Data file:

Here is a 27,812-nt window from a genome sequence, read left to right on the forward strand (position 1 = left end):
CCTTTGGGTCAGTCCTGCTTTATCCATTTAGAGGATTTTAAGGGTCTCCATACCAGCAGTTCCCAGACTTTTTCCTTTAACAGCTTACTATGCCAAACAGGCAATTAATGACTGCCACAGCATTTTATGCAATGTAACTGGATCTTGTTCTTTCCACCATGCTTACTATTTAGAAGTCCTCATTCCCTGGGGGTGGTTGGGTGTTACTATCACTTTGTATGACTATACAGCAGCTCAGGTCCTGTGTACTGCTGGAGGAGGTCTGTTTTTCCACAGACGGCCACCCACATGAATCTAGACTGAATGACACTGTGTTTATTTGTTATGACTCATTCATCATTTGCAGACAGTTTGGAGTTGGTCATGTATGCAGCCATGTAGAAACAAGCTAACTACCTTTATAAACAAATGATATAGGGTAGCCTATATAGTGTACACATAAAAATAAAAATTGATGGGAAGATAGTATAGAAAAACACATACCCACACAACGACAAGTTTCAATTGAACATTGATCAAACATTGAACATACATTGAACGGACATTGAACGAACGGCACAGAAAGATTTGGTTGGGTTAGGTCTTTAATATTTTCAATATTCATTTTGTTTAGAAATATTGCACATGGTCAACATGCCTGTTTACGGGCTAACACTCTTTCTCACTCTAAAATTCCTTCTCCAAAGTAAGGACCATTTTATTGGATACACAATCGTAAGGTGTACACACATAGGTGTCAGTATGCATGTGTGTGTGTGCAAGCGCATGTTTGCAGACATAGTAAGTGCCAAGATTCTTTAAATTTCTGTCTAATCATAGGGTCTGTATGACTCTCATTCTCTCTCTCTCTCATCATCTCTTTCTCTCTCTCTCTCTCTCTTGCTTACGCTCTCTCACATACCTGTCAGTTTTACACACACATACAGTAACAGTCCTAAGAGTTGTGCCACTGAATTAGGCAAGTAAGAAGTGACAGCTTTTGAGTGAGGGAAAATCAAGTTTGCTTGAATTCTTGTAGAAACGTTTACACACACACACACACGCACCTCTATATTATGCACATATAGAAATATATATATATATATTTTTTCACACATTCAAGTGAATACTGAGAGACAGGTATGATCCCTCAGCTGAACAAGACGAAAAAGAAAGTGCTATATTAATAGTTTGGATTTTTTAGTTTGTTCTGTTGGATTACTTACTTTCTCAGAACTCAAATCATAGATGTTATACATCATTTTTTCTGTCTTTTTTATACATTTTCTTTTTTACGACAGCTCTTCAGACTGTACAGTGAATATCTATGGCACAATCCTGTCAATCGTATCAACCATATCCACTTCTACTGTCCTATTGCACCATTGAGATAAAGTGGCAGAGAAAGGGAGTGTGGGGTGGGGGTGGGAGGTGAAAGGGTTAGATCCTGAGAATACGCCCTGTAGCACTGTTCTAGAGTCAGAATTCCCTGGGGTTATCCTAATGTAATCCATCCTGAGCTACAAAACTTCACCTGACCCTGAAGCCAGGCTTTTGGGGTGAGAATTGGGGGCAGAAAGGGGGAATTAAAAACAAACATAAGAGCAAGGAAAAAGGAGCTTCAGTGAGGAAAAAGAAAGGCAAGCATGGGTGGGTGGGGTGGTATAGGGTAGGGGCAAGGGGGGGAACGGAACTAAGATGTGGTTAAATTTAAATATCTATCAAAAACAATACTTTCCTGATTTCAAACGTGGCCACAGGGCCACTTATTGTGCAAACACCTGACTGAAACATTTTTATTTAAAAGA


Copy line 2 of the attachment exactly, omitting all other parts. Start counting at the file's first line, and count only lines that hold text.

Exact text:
CCTTTGGGTCAGTCCTGCTTTATCCATTTAGAGGATTTTAAGGGTCTCCATACCAGCAGTTCCCAGACTTTTTCCTTTAACAGCTTACTATGCCAAACAGGCAATTAATGACTGCCACAGCATTTTATGCAATGTAACTGGATCTTGTTCTTTCCACCATGCTTACTATTTAGAAGTCCTCATTCCCTGGGGGTGGTTGGGTGTTACTATCACTTTGTATGACTATACAGCAGCTCAGGTCCTGTGTACTGCTGGAGGAGGTCTGTTTTTCCACAGACGGCCACCCACATGAATCTAGACTGAATGACACTGTGTTTATTTGTTATGACTCATTCATCATTTGCAGACAGTTTGGAGTTGGTCATGTATGCAGCCATGTAGAAACAAGCTAACTACCTTTATAAACAAATGATATAGGGTAGCCTATATAGTGTACACATAAAAATAAAAATTGATGGGAAGATAGTATAGAAAAACACATACCCACACAACGACAAGTTTCAATTGAACATTGATCAAACATTGAACATACATTGAACGGACATTGAACGAACGGCACAGAAAGATTTGGTTGGGTTAGGTCTTTAATATTTTCAATATTCATTTTGTTTAGAAATATTGCACATGGTCAACATGCCTGTTTACGGGCTAACACTCTTTCTCACTCTAAAATTCCTTCTCCAAAGTAAGGACCATTTTATTGGATACACAATCGTAAGGTGTACACACATAGGTGTCAGTATGCATGTGTGTGTGTGCAAGCGCATGTTTGCAGACATAGTAAGTGCCAAGATTCTTTAAATTTCTGTCTAATCATAGGGTCTGTATGACTCTCATTCTCTCTCTCTCTCATCATCTCTTTCTCTCTCTCTCTCTCTCTTGCTTACGCTCTCTCACATACCTGTCAGTTTTACACACACATACAGTAACAGTCCTAAGAGTTGTGCCACTGAATTAGGCAAGTAAGAAGTGACAGCTTTTGAGTGAGGGAAAATCAAGTTTGCTTGAATTCTTGTAGAAACGTTTACACACACACACACACGCACCTCTATATTATGCACATATAGAAATATATATATATATATTTTTTCACACATTCAAGTGAATACTGAGAGACAGGTATGATCCCTCAGCTGAACAAGACGAAAAAGAAAGTGCTATATTAATAGTTTGGATTTTTTAGTTTGTTCTGTTGGATTACTTACTTTCTCAGAACTCAAATCATAGATGTTATACATCATTTTTTCTGTCTTTTTTATACATTTTCTTTTTTACGACAGCTCTTCAGACTGTACAGTGAATATCTATGGCACAATCCTGTCAATCGTATCAACCATATCCACTTCTACTGTCCTATTGCACCATTGAGATAAAGTGGCAGAGAAAGGGAGTGTGGGGTGGGGGTGGGAGGTGAAAGGGTTAGATCCTGAGAATACGCCCTGTAGCACTGTTCTAGAGTCAGAATTCCCTGGGGTTATCCTAATGTAATCCATCCTGAGCTACAAAACTTCACCTGACCCTGAAGCCAGGCTTTTGGGGTGAGAATTGGGGGCAGAAAGGGGGAATTAAAAACAAACATAAGAGCAAGGAAAAAGGAGCTTCAGTGAGGAAAAAGAAAGGCAAGCATGGGTGGGTGGGGTGGTATAGGGTAGGGGCAAGGGGGGGAACGGAACTAAGATGTGGTTAAATTTAAATATCTATCAAAAACAATACTTTCCTGATTTCAAACGTGGCCACAGGGCCACTTATTGTGCAAACACCTGACTGAAACATTTTTATTTAAAAGA